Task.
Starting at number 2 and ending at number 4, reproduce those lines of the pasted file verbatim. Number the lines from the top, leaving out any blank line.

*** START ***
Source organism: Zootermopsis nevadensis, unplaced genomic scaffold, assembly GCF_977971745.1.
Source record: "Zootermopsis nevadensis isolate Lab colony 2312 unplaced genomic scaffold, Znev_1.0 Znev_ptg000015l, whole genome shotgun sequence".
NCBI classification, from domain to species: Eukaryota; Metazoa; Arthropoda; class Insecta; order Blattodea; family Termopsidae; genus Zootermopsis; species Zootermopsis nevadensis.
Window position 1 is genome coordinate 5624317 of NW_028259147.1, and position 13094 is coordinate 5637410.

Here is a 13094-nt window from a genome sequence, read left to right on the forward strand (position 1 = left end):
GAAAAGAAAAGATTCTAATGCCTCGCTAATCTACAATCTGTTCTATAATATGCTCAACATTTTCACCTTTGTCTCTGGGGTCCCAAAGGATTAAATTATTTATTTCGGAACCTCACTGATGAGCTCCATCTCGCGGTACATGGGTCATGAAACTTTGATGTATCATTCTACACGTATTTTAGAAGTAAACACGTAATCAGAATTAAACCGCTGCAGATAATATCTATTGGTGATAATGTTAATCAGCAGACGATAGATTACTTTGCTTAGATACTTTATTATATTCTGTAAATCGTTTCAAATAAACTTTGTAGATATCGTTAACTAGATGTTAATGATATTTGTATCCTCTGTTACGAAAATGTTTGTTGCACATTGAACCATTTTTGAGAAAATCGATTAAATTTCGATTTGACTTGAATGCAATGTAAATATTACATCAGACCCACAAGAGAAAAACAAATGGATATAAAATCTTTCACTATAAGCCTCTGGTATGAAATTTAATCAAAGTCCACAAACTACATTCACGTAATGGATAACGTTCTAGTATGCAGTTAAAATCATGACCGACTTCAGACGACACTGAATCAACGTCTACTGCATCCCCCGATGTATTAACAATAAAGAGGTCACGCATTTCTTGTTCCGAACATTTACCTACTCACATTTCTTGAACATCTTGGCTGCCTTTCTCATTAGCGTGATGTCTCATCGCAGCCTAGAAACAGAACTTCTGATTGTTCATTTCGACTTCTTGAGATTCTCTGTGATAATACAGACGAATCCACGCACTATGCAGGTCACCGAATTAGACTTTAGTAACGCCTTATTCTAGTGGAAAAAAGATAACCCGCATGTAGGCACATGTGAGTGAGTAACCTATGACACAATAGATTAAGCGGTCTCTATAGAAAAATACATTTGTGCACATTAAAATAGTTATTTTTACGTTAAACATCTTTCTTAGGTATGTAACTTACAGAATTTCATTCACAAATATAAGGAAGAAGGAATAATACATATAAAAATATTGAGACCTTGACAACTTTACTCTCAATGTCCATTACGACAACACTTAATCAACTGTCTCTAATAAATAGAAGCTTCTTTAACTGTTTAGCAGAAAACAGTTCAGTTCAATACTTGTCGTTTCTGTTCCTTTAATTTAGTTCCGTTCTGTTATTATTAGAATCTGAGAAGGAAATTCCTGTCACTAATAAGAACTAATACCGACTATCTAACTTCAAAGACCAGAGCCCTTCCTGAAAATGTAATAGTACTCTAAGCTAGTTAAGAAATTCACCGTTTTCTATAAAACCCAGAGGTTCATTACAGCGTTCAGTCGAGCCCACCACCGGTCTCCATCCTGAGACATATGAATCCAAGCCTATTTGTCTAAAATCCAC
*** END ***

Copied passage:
Source record: "Zootermopsis nevadensis isolate Lab colony 2312 unplaced genomic scaffold, Znev_1.0 Znev_ptg000015l, whole genome shotgun sequence".
NCBI classification, from domain to species: Eukaryota; Metazoa; Arthropoda; class Insecta; order Blattodea; family Termopsidae; genus Zootermopsis; species Zootermopsis nevadensis.
Window position 1 is genome coordinate 5624317 of NW_028259147.1, and position 13094 is coordinate 5637410.